5 years after Matt Damon’s Bourne series gave a swift kick in you-know-where as a sober, thinking man’s Bond to the espionage drama, Mark Wahlberg is looking to repeat the same success story with the Swagger series penned by Stephen Hunter. Only, while Robert Ludlum’s Bourne series has been a spy pulp fiction classic, Hunter has always been a none-too-serious spy novel writer; Antoine Fuqua, despite Training Day’s shimmer, is still a poor man’s Paul Greengrass.
The combination is deadly enough to make Swagger a poor man’s Bourne. I hate to say this, but despite the obvious screen presence of Mark Wahlberg, and some right-wing hokum about justice is blind etc., Shooter is just another shallow action film with incidental espionage thriller bits thrown in. In the post 24 world, a movie with its politics so muddled can’t hope to be taken seriously.
Starting at the beginning, we have our eponymous shooter, Bob Lee Swagger (Wahlberg) – and notice how desperately manly the name sounds – a highly trained marine sharpshooter, who gives up his job after a mission in Ethiopia goes haywire and his partner dies. Also notice how like every ‘90s B-action movie, it has to start with a mission that goes horribly wrong.
Speaking of ‘90s action flicks, there is a lot of throwback to them. Just like another one of those – Commando, if you must know – he retires in a lone cottage in the hills, only to be contacted by the government for “one last mission”. Military guy Colonel Isaac Johnson (Danny Glover) tells him about a planned attempt on the US President’s life. He has to take a look at the places that the President will appear at, and pin-point probable hiding areas.
Needless to say, Swagger is set up to be the fall guy for another assassination while he is on the job, he takes a few bullets, and after a brief interlude where the old friend’s widow (Kate Mara) nurses him back in her underwear, he somehow enlists the help of disgraced FBI officer Nick Memphis (Michael Pena), and busts this thing wide open.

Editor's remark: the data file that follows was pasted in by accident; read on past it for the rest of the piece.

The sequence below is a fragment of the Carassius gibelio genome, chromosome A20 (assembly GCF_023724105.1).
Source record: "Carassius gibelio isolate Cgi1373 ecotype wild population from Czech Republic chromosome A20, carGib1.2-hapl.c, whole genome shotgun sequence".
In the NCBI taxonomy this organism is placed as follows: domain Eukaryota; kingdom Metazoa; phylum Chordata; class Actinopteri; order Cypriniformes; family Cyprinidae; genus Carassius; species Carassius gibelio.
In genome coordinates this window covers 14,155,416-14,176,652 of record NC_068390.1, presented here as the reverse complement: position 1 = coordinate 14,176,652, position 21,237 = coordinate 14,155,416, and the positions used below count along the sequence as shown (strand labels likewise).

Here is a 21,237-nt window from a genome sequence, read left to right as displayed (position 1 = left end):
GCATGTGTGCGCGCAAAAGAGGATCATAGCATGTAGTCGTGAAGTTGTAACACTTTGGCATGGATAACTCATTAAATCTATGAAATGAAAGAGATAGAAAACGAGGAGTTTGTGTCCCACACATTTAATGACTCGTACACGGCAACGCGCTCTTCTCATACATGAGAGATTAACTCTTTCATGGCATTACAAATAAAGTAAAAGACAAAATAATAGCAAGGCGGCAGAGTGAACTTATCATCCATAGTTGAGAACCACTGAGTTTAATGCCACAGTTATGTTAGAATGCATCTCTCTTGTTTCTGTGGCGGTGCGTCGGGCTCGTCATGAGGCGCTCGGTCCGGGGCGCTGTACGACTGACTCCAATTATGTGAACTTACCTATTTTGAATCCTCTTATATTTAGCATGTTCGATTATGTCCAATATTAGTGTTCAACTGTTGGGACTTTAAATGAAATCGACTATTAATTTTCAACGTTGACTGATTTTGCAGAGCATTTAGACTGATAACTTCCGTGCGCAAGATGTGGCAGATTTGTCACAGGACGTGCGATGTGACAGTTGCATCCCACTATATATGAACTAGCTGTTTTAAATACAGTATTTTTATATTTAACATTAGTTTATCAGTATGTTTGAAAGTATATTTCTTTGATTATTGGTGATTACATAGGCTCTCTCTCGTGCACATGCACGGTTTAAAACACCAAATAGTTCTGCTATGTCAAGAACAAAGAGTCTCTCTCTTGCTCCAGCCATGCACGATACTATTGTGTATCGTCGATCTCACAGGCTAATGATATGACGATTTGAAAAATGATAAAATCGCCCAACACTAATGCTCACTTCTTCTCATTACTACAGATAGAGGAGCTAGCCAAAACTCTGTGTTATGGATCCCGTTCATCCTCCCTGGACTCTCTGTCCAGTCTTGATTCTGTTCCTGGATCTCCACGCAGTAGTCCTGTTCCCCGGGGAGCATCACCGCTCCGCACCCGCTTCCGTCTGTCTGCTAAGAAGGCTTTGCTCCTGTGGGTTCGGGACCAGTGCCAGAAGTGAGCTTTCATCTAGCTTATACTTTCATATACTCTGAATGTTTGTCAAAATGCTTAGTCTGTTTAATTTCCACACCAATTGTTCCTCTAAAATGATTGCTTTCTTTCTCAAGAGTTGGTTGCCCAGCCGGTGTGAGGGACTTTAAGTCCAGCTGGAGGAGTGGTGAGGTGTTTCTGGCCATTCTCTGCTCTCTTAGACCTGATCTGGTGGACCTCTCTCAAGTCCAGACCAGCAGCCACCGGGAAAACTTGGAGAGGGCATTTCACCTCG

Swagger is the new Rambo (see, the ‘90s movie references refuse to die), shooting bad guys, meting out his own brand of justice, and being a man pained by his past in general. While the action is ultra sleek, and plenty, it is the convoluted plot and the gaping holes in the script as well as its supposed politics that leave it wanting.
This is a perfect plot if you want to make a no-holds-barred enjoyable, if forgettable, bad-ass shooter film, but if you want to add dense layers of political intrigue, and rope in the genocide in Africa for good measure, I’m afraid the writing would have to be better than this. Atrociously poorly written, the film gets bogged down by its own needless ballast.
This is the sort of role that needs more grimacing than actual acting, but Wahlberg still manages to do a decent job as the wronged, even if morally incorrect, Swagger, but it is the surprisingly layered performance of Pena that deserves mention. Pena plays his character as a dogged yet humble everyman, determined to do his job, and do it well.
The rest of the cast is okay by action movie standards, as this was not intended to be just an action flick anyway. The word ‘patriot’, and its various forms, get brandished about a lot in the film, along with a lot of plot points that allude to the film being with a lot of dense structuring and political message mongering. But the truth is that the film is as shallow as they come. This is a film that makes up some political mumbo jumbo, and some weird theory about the whole conspiracy just so it can get to the next action sequence.
Fuqua delivers a violent, edgy actioner, but cannot mask the incapability of Jonathan Lemkin’s banal screenplay. If you don’t mind the bad plot and the worse posturing in the film, you can actually have some fun in the shoot-outs delivered at an even pace. However, despite his best effort, Wahlberg does not make a good Bourne. Yet.